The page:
The Internal Revenue Service (IRS) has provided regulatory relief to financial institutions that were expected to provide required minimum distribution (RMD) statements to individual retirement account (IRA) owners by January 31.
The relief is tied to the passage of the Setting Every Community Up for Retirement Enhancement (SECURE) Act, which extended the age at which RMDs take effect by 18 months, or from age 70 1/2 to age 72.
The regulatory relief is detailed in IRS Notice 2020-6, which acknowledges “the short amount of time after the enactment of the SECURE Act that financial institutions have had to change their systems for furnishing the RMD statement.” Technically, Notice 2020-6 clarifies that if an RMD statement is (errantly) provided for 2020 to an IRA owner who will turn age 70 1/2 during the year, the IRS will not consider the statement to be incorrect. Importantly, the IRS explains, this is only the case if the financial institution notifies the IRA owner no later than April 15 that no RMD is due for 2020.
By way of background, the SECURE Act was enacted on December 20, 2019, after being folded into a bigger federal appropriations bill. It established that the new required beginning date for an IRA owner to begin making withdrawals is April 1 of the calendar year following the calendar year in which the individual attains age 72, rather than April 1 of the calendar year following the calendar year in which the individual attains age 70 1/2.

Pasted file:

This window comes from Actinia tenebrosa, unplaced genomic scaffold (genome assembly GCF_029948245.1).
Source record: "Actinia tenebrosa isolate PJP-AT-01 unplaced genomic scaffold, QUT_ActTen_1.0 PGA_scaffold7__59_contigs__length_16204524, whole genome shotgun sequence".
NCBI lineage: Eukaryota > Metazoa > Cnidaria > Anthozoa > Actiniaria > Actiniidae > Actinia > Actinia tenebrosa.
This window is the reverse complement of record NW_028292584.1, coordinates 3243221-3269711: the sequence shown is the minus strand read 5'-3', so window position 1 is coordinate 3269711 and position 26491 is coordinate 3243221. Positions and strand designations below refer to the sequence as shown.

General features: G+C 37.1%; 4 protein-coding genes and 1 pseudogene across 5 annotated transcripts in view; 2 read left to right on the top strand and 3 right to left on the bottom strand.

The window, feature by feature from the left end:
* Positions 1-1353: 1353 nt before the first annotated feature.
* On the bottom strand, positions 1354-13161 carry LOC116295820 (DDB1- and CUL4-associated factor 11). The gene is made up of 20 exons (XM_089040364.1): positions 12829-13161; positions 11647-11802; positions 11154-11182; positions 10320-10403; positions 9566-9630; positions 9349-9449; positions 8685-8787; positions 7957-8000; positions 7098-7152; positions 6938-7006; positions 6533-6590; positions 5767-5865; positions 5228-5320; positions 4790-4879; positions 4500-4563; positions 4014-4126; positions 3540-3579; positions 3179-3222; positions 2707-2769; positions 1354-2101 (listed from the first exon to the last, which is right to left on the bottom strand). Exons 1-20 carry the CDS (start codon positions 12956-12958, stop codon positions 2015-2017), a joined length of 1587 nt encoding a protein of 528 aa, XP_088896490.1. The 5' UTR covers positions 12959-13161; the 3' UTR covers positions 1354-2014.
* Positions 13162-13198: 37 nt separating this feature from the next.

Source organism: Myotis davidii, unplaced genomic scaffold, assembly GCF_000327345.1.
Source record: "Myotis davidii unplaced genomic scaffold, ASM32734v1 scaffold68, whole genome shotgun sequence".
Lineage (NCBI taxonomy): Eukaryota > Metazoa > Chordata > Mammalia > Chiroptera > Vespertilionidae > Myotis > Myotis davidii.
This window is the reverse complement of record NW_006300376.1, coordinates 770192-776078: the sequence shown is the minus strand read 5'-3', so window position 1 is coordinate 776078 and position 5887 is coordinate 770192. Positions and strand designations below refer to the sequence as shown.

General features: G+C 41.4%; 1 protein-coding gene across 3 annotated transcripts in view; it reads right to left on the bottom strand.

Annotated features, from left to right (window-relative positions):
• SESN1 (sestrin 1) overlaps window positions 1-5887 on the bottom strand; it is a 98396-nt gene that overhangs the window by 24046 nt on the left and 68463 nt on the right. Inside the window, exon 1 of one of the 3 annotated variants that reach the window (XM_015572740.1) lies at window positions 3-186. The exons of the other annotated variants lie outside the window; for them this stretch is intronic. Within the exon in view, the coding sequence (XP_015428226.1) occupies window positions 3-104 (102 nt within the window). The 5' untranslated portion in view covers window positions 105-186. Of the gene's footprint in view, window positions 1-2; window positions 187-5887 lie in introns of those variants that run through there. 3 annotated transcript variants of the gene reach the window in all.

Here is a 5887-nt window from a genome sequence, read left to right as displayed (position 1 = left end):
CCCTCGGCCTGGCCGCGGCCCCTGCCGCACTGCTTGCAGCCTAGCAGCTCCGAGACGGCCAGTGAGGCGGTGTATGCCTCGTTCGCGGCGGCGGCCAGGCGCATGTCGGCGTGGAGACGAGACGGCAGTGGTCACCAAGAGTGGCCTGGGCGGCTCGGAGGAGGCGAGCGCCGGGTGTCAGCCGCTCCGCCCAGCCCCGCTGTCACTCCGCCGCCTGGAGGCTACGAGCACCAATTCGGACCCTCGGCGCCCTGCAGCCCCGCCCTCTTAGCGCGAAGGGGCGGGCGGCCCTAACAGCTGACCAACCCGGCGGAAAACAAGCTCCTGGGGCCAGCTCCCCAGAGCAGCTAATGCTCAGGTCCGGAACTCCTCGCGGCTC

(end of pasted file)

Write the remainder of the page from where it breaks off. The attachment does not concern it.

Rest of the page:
Under the SECURE Act, this amendment became effective for distributions required to be made after December 31, 2019, with respect to individuals who will age 70 1/2 after that date. As a result of this change, IRA owners who will attain age 70 1/2 in 2020 will not have a required beginning date of April 1, 2021. In turn, this means that these IRA owners (who, prior to enactment of the SECURE Act, would have been required to take minimum distributions from their IRAs for 2020) will have no required minimum distribution for 2020.
The IRS encourages all financial institutions, in communicating these RMD changes, to remind IRA owners who reached age 70 1/2 in 2019, and have not yet taken their 2019 RMDs, that they are still required to take those distributions by April 1, 2020.
When it comes to compliance with the broader SECURE Act in 2020, sources say, the increase in the age for RMDs, the elimination of the ability of certain beneficiaries to stretch IRA payments over their lifetime, and the exception to the 10% early distribution penalty for distributions for birth or adoption of a child are the most urgent for plan sponsors to address.